Sixty-one percent of South Carolina's elementary and middle schools met AYP, up from 59 percent last year. Thirteen of 184 high schools made AYP, the same as last year, according to information released by the state Education Department today.
AYP is the federal school report card for No Child Left Behind standards. Each year, schools must achieve 100 percent of education goals, varying from 17 to 21 objectives, to meet federal guidelines.
In Aiken County, 22 schools met 100 percent of objectives, one more than last year. The county met 31 of 33 goals. The two it missed both involved disabled pupils. In 2007, the district missed seven objectives.
Edgefield County had only two elementary schools meet all objectives again this year, and the district met 21 of 25 objectives. In 2007, the district missed 10 objectives.
Next year the bar will be raised again, and the gains area schools have seen from a revamped state standardized exam could be lost.
This year, elementary and middle schools needed at least 57.8 percent of pupils to be proficient, or have a B-plus average, in math, and 58.8 percent of pupils to be proficient in English/language arts. Next year, almost 80 percent of pupils will be expected to be proficient in both subjects, as federal guidelines push for all students to be proficient by 2014.
If Congress continues its path, no school will meet standards, according to state Education Superintendent Jim Rex.
"No one argues with the basic idea that no child should be left behind," Rex said in a statement. "But people are starting to understand how fundamentally dysfunctional the federal rating system is. Unless Congress takes a more commonsense approach, these ratings will become a joke to parents and the public. The law's overall goals are so admirable that I would hate to see it fail."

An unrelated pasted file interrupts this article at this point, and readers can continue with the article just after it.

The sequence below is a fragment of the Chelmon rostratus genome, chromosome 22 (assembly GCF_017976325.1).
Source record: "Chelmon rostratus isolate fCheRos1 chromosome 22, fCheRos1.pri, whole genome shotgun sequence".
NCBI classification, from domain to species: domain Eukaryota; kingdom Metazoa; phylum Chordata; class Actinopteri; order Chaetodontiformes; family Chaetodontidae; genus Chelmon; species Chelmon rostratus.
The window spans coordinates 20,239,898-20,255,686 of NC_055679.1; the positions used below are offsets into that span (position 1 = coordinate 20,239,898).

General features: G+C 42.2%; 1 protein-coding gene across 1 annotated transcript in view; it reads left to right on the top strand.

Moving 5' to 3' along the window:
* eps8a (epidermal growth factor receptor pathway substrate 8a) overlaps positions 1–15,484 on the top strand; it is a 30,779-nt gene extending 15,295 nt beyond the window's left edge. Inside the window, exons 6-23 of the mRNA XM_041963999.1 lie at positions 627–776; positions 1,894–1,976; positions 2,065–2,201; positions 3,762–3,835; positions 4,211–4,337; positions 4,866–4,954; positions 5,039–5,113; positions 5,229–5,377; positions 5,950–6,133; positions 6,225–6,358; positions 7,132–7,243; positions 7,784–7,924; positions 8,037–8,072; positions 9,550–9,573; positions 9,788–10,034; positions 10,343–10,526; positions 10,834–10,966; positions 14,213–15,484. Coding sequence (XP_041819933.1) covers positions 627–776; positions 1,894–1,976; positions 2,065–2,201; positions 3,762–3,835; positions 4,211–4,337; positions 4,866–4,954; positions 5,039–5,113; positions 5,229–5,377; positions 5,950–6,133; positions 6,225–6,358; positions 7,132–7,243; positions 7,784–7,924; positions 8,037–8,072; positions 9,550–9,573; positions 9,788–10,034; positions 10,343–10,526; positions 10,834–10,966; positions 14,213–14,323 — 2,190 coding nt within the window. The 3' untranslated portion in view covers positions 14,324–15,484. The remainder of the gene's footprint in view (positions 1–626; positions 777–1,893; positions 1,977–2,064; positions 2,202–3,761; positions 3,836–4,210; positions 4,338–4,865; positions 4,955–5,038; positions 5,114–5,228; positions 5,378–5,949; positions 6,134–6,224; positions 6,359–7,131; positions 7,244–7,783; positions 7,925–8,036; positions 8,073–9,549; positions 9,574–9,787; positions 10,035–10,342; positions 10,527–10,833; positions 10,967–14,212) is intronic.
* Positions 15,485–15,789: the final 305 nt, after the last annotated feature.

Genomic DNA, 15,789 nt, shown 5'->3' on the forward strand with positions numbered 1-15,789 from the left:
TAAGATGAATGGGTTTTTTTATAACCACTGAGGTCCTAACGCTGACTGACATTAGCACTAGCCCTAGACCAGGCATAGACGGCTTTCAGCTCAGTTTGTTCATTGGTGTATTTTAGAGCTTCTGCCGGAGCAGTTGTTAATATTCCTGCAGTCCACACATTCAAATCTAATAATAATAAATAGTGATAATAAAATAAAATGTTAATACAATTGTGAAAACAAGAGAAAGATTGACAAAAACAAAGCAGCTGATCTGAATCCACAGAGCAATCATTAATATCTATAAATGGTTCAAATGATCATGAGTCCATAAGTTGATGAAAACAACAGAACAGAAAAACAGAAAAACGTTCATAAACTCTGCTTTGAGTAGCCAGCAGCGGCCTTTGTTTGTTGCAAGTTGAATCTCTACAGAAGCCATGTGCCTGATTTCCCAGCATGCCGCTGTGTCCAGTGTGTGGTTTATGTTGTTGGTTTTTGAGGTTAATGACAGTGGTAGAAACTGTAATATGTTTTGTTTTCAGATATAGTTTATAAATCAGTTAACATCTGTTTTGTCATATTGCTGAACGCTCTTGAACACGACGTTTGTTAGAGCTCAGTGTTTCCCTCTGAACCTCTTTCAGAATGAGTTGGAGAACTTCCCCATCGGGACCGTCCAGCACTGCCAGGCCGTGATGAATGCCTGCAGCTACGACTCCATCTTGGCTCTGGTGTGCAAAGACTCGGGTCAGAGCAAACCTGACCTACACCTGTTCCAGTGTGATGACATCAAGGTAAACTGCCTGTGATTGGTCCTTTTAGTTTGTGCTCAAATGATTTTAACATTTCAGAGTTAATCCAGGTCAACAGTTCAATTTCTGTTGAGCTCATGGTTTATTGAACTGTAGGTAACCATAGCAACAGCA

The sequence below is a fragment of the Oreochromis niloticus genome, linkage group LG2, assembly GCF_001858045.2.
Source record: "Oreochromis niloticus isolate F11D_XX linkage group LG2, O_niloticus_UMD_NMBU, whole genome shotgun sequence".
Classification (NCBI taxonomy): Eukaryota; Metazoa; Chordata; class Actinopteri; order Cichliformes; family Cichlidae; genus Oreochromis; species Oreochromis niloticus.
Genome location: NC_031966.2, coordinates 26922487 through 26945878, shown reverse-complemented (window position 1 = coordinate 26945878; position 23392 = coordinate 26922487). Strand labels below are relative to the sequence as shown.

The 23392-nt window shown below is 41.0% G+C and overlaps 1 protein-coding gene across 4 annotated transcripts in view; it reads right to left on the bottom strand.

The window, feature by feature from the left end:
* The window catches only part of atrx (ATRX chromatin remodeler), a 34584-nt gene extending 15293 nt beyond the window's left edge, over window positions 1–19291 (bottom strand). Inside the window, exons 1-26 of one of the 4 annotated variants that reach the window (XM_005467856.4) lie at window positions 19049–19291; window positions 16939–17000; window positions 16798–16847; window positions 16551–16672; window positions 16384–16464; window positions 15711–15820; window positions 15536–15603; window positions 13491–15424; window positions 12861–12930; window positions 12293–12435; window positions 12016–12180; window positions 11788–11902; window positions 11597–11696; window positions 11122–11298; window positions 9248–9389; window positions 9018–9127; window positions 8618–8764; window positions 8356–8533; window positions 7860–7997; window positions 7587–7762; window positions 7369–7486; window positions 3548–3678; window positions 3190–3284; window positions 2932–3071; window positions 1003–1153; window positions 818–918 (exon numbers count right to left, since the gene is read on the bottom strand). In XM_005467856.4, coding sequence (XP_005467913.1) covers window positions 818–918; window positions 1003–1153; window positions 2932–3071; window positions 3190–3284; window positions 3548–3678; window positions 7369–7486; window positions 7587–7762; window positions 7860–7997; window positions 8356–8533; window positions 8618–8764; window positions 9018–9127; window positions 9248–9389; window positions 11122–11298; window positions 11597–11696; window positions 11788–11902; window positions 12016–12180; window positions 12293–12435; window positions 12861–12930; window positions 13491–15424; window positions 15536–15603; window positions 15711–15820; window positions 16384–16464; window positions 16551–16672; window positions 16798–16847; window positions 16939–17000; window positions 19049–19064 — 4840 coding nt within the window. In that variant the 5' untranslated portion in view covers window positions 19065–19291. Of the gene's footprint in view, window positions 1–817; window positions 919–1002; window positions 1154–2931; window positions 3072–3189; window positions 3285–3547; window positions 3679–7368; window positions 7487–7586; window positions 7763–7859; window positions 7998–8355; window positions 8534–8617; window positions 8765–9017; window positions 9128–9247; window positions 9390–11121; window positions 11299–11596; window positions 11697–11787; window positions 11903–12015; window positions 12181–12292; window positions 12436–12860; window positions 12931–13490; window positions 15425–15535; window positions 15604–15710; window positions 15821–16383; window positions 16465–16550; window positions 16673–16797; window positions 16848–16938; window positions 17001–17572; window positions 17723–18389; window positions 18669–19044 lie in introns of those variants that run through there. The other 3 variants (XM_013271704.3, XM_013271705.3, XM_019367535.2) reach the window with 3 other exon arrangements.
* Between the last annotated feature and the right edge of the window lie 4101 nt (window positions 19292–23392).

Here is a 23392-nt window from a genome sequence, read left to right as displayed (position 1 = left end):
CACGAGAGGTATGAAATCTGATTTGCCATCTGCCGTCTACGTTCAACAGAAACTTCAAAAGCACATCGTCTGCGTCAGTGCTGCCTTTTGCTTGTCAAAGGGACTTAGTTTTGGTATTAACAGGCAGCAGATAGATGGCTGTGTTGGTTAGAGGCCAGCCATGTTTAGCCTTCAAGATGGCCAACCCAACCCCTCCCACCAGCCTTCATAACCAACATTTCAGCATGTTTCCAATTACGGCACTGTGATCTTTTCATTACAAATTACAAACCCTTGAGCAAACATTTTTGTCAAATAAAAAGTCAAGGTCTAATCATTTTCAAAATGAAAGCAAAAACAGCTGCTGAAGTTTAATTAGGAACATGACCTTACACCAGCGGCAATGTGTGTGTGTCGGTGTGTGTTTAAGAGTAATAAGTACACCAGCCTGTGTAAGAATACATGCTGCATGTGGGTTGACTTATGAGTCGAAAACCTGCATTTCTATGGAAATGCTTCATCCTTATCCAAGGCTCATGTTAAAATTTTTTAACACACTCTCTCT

Aiken County officials, however, say they're pleased with results because they show local programs are working.
Five schools that were on the "needs improvement" list were removed. Three of those five schools were also the first to pilot the district's literacy model.
"A vast majority of the schools are only missing one or two objectives, and that tends to be with the disabled population," said King Laurence, Aiken County's federal programs director. "We feel like we're making a lot of progress, and teachers are better understanding differentiated needs."
This year, for the first time, teachers will receive data from the Palmetto Assessment of State Standards test before school begins, which will foster richer discussions during registration about expectations for the school year, Laurence said.
"They'll be able to hit the ground running and can say, 'This is where your child's starting the year and here's where we expect him to be in nine weeks.' It's a more complete picture," he said.
The report doesn't address graduation rates. This year's data won't be compiled until summer school requirements are completed, Laurence said.
The district's five-year graduation decline drew a lot of attention last year and prompted the district to hire a staff member at each high school to track pupils who have quit attending or moved without requesting a transfer.
"We've really crunched the numbers this year and expect that rate to go up," Laurence said.